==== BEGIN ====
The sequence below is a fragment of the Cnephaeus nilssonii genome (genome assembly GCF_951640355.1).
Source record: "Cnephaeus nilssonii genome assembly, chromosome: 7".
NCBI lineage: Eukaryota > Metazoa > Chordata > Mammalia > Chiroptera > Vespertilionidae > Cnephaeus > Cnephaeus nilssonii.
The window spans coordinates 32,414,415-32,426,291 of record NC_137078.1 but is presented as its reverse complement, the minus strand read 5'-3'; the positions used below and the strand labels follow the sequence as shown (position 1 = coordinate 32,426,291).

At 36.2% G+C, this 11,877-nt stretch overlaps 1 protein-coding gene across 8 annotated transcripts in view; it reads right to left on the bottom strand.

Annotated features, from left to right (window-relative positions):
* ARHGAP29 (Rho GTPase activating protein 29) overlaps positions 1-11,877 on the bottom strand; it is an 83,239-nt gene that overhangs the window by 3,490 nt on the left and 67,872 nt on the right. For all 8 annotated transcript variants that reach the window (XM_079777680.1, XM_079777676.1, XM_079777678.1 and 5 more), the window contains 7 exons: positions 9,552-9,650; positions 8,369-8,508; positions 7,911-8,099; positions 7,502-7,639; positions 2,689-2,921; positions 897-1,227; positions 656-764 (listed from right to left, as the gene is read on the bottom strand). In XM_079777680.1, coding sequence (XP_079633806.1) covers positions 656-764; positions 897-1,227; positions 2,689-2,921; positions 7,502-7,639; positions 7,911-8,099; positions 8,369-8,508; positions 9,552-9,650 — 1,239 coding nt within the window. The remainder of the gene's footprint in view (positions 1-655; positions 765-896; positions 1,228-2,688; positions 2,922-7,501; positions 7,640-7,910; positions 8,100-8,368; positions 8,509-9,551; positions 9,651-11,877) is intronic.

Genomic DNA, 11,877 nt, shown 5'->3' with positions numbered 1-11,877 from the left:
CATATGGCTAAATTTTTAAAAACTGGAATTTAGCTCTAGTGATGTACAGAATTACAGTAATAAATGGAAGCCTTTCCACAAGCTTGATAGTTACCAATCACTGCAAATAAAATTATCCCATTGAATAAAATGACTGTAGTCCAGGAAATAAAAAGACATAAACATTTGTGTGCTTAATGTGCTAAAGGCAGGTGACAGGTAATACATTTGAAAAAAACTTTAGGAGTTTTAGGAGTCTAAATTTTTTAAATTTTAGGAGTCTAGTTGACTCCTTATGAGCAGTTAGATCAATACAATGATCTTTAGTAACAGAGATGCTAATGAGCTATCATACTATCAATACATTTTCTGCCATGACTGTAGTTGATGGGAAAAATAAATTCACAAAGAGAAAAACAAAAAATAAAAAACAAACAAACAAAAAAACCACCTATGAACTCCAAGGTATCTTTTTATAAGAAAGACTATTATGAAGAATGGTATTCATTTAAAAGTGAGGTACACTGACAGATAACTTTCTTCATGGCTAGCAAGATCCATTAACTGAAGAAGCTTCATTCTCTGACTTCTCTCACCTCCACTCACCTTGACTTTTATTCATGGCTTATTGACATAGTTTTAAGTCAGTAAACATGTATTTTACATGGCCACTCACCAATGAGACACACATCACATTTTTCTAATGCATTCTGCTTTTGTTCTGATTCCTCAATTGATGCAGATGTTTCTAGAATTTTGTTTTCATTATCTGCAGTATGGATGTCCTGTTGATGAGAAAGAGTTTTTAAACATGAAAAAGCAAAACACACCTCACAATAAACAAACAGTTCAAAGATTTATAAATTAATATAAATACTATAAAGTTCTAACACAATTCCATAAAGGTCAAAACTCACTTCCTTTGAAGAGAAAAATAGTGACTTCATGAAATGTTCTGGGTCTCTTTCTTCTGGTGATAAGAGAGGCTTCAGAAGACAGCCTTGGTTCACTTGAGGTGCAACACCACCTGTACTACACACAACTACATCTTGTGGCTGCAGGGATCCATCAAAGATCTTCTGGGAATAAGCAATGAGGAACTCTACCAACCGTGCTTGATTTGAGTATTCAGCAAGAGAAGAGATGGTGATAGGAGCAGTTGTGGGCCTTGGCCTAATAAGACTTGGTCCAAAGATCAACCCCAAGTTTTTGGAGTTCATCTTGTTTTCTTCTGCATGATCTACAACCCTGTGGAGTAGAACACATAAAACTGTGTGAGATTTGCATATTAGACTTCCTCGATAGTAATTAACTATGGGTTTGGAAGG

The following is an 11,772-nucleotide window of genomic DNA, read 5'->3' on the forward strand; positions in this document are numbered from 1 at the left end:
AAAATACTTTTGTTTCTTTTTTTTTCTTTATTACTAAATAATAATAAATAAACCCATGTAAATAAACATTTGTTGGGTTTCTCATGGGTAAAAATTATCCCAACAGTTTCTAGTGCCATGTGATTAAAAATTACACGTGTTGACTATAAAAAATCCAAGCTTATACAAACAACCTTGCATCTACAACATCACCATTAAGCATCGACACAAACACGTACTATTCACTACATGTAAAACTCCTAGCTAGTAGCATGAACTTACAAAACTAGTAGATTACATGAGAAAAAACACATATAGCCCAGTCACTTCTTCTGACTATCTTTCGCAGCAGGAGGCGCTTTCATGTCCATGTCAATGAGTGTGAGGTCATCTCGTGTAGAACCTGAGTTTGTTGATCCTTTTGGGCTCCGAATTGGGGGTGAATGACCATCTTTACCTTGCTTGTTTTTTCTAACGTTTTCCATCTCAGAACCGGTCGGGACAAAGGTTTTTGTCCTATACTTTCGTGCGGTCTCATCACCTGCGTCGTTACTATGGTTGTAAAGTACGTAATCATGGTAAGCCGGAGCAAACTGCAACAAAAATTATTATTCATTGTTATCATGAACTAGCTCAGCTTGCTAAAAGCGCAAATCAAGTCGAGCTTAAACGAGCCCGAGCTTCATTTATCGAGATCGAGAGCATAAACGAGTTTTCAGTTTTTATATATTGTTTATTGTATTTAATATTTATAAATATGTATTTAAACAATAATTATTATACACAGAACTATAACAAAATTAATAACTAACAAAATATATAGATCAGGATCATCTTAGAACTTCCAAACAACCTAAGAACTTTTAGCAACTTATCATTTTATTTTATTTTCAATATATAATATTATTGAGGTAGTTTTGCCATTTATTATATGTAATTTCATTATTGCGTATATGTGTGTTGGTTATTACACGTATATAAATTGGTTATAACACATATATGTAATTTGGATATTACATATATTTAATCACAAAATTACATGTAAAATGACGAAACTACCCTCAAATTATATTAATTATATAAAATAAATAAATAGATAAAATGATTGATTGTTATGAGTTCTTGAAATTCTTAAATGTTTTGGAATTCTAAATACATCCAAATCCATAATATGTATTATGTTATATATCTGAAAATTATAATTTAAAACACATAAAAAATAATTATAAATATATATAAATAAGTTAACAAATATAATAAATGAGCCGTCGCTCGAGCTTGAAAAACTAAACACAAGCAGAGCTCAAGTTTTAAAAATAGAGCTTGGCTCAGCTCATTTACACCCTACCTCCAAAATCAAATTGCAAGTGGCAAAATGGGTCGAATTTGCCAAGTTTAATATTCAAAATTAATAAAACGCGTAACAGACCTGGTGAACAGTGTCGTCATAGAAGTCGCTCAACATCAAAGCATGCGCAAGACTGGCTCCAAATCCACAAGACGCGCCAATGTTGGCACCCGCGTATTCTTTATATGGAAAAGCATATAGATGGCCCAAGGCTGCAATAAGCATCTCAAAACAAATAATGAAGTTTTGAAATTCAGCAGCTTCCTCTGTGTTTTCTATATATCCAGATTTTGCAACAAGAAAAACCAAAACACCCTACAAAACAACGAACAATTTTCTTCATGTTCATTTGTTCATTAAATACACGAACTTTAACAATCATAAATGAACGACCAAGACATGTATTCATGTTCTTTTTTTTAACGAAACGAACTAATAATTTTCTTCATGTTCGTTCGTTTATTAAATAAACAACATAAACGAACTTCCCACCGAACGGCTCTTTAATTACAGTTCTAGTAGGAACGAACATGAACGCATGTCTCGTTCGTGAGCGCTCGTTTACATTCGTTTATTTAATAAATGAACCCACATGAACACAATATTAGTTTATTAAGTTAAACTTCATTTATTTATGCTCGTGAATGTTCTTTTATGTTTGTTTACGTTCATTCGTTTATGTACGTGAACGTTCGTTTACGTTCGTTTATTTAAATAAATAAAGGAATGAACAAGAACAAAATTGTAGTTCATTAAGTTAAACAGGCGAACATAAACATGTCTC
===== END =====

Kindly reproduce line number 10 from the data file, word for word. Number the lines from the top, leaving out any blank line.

The following is an 11,772-nucleotide window of genomic DNA, read 5'->3' on the forward strand; positions in this document are numbered from 1 at the left end: